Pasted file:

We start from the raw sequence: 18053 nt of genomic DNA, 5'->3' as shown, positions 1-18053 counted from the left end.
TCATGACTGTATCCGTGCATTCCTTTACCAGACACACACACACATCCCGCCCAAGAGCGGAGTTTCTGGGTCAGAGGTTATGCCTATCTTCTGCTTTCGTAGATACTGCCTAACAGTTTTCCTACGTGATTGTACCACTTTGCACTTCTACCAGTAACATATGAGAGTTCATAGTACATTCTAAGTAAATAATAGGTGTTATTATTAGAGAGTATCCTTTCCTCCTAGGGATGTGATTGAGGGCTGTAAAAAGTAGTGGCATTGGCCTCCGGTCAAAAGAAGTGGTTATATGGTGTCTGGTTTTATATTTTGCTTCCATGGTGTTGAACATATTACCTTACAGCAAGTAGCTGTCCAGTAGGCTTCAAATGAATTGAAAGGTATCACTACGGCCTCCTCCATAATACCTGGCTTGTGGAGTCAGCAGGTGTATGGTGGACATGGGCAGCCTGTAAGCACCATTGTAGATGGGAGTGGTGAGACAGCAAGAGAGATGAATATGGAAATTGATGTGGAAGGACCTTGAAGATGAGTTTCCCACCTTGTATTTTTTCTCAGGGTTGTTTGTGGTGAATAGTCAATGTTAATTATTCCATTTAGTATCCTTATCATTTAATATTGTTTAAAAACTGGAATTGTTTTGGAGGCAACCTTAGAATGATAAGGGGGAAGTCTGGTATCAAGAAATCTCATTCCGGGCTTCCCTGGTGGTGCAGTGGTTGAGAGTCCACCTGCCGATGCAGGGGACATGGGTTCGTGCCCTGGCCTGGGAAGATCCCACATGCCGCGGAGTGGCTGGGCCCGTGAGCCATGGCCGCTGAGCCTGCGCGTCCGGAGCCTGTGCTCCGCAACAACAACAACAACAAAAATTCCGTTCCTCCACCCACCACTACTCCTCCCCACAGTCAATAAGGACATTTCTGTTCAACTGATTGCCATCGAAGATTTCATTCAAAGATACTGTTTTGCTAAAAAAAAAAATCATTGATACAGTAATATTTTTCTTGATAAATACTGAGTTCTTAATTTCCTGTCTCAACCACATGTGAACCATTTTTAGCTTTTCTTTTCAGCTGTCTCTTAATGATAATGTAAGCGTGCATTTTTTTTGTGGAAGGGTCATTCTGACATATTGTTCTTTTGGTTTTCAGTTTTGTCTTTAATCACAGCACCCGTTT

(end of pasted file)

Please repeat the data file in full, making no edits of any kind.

We start from the raw sequence: 18053 nt of genomic DNA, 5'->3' as shown, positions 1-18053 counted from the left end.
TCATGACTGTATCCGTGCATTCCTTTACCAGACACACACACACATCCCGCCCAAGAGCGGAGTTTCTGGGTCAGAGGTTATGCCTATCTTCTGCTTTCGTAGATACTGCCTAACAGTTTTCCTACGTGATTGTACCACTTTGCACTTCTACCAGTAACATATGAGAGTTCATAGTACATTCTAAGTAAATAATAGGTGTTATTATTAGAGAGTATCCTTTCCTCCTAGGGATGTGATTGAGGGCTGTAAAAAGTAGTGGCATTGGCCTCCGGTCAAAAGAAGTGGTTATATGGTGTCTGGTTTTATATTTTGCTTCCATGGTGTTGAACATATTACCTTACAGCAAGTAGCTGTCCAGTAGGCTTCAAATGAATTGAAAGGTATCACTACGGCCTCCTCCATAATACCTGGCTTGTGGAGTCAGCAGGTGTATGGTGGACATGGGCAGCCTGTAAGCACCATTGTAGATGGGAGTGGTGAGACAGCAAGAGAGATGAATATGGAAATTGATGTGGAAGGACCTTGAAGATGAGTTTCCCACCTTGTATTTTTTCTCAGGGTTGTTTGTGGTGAATAGTCAATGTTAATTATTCCATTTAGTATCCTTATCATTTAATATTGTTTAAAAACTGGAATTGTTTTGGAGGCAACCTTAGAATGATAAGGGGGAAGTCTGGTATCAAGAAATCTCATTCCGGGCTTCCCTGGTGGTGCAGTGGTTGAGAGTCCACCTGCCGATGCAGGGGACATGGGTTCGTGCCCTGGCCTGGGAAGATCCCACATGCCGCGGAGTGGCTGGGCCCGTGAGCCATGGCCGCTGAGCCTGCGCGTCCGGAGCCTGTGCTCCGCAACAACAACAACAACAAAAATTCCGTTCCTCCACCCACCACTACTCCTCCCCACAGTCAATAAGGACATTTCTGTTCAACTGATTGCCATCGAAGATTTCATTCAAAGATACTGTTTTGCTAAAAAAAAAAATCATTGATACAGTAATATTTTTCTTGATAAATACTGAGTTCTTAATTTCCTGTCTCAACCACATGTGAACCATTTTTAGCTTTTCTTTTCAGCTGTCTCTTAATGATAATGTAAGCGTGCATTTTTTTTGTGGAAGGGTCATTCTGACATATTGTTCTTTTGGTTTTCAGTTTTGTCTTTAATCACAGCACCCGTTT